One of the legacies that writing has left us is a more heightened awareness of the passage of time. Unfortunately, documenting many of the folk histories of our ancestors convinced many of later generations to believe they were a literal record of history.
All of this was part of the cultural evolution of that line of the great apes that blossomed into homo sapiens. An important trigger in this evolutionary process was the development of the consciousness of self and the subsequent awareness of our mortality. The existential angst this produced culminated for Christians in the Easter Myth which purported to deliver to believers a means of escaping death. But as we will see this was overstepping the message from the underlying mythology.
[The Greek epics of the Iliad and the Odyssey were masterpieces of this genre (ie folk histories). Strangely they weren’t subsequently taken over as religious documents like many of the folk histories of other peoples.]
The Jewish folk history recorded in the Torah was itself cobbled together from a number of sources. A majority of scholars agree it has little historical authenticity. But it is nevertheless still a document of considerable influence in Judaism. It was further augmented to become the Old Testament of the Bible.
Finally, Christianity after subsuming the Jewish folk history overlaid it with the books of the New Testament to create its own religious tome.
In some sense the creation of the Jesus Myth that the New Testament sought to propagate might be traced to the influence of Pythagoras. Pythagoras spent time in Egypt and when returning to Greece brought back the Egyptian Mysteries which were centred on the cult of Osiris. Osiris is the Egyptian God/man who in Egyptian mythology died and was resurrected. Pythagoras sought to make the myth more palatable to the Greeks by transferring these qualities to a minor Greek deity, Dionysus.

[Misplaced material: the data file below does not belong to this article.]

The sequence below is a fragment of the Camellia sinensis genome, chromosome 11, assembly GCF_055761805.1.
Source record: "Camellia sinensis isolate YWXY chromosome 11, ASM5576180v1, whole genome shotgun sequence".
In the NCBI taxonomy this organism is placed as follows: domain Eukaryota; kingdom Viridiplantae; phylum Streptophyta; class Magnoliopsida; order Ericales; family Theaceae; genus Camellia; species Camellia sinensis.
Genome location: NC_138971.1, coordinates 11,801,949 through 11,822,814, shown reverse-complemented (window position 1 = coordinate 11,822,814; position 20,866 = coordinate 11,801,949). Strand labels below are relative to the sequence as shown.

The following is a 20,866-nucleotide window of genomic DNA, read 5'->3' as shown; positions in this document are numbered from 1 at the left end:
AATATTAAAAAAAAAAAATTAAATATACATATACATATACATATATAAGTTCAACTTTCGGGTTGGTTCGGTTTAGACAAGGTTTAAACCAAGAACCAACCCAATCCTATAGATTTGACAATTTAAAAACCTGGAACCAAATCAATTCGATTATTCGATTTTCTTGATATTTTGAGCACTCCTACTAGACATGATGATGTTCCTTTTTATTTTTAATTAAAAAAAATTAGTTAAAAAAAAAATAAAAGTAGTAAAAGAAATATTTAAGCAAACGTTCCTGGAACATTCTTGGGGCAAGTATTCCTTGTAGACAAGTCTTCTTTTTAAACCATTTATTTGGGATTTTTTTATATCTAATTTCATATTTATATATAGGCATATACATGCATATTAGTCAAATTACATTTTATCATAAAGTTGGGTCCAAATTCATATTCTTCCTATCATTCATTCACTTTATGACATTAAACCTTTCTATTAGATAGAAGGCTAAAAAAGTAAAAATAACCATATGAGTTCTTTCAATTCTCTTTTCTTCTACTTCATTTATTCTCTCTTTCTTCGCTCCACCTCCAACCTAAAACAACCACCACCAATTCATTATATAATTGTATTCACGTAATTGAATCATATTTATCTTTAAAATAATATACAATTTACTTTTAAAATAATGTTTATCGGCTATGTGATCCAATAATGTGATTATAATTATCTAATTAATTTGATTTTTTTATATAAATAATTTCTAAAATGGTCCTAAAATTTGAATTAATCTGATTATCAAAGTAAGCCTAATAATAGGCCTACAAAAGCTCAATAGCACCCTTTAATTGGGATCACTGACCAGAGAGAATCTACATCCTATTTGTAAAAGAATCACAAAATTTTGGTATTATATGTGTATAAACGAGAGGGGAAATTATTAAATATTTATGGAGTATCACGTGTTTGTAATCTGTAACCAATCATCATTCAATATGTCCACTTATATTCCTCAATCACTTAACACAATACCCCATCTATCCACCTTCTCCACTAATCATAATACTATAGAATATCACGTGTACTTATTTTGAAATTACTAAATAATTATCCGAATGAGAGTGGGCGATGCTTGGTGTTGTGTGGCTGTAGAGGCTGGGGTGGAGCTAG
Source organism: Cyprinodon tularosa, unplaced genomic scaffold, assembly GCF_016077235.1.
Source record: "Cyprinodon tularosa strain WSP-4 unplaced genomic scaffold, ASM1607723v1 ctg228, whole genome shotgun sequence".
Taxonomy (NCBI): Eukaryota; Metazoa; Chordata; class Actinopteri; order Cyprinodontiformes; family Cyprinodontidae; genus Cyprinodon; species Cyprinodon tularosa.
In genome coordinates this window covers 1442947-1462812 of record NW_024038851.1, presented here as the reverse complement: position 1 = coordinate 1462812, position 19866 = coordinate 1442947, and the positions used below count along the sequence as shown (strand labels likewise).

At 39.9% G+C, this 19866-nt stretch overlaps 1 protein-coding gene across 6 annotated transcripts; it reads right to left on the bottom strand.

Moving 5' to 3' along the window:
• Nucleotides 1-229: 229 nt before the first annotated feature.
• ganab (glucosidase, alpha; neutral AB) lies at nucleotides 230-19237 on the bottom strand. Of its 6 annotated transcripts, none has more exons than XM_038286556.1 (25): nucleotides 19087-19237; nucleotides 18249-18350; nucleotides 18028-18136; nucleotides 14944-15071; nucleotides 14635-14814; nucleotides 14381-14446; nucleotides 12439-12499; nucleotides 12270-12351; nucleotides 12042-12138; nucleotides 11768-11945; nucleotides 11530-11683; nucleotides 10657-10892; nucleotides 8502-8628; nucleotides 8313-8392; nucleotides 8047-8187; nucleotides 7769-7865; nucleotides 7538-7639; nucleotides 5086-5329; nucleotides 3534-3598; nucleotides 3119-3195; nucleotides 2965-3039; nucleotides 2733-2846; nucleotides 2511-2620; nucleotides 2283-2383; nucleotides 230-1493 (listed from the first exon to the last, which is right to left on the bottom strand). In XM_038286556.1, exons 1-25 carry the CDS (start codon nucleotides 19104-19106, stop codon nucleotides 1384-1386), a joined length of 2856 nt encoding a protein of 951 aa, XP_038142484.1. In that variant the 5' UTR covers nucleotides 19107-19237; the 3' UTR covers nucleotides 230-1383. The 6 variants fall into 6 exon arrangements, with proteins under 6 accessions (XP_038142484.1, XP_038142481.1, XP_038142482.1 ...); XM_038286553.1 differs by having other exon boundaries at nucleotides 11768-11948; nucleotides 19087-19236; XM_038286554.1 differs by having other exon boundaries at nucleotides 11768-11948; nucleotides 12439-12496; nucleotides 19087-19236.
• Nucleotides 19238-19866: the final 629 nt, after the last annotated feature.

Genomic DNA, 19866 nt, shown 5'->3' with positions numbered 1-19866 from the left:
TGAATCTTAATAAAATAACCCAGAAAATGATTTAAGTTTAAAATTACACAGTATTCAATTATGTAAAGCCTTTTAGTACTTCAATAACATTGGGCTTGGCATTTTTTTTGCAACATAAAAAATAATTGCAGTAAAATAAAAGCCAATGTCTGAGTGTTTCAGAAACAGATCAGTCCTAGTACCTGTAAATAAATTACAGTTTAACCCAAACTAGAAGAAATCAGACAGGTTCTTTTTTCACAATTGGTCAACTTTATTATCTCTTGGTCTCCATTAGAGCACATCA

This connection is particularly relevant insofar as the gospels of the New Testament were all written in Greek, presumably by Greek scholars. (The great English historian, Arnold Toynbee, postulated that Christianity was a belief system created by the Greeks to render Judaism more palatable to them.)
In the Jewish mythology there were no minor gods to take on this mantle (of the God/man). So, almost inevitably, it fell upon the long awaited Messiah. But here the problem was exacerbated by embedding the God/man story into the gospels which were now portrayed as an historical record (confirming the concerns of Joseph Campbell as per the quote at the beginning of this essay.) And in this way, Christianity absorbed into its dogma many of the pagan beliefs that it would hold as abhorrent in other belief systems. What’s more it introduced a definite ambiguity into the Jewish story because most Jews believed that the Messiah would appear as a warrior king who would smite the enemies of the Jews and restore Israel to its rightful status as the chosen nation of God. Disconcertingly, the Jesus of the gospels preached only peace.
So the Christian religion is mired by the fact that what was obviously mythology was purported to be history.
What are we to make of this Jesus of the gospels?
There are only two plausible possibilities.
Either Jesus did not exist and was merely a mythological artefact to promote the special status of his believers. (Perhaps, as Toynbee suggested an initiative to make Judaism more palatable to the Greeks and Romans.)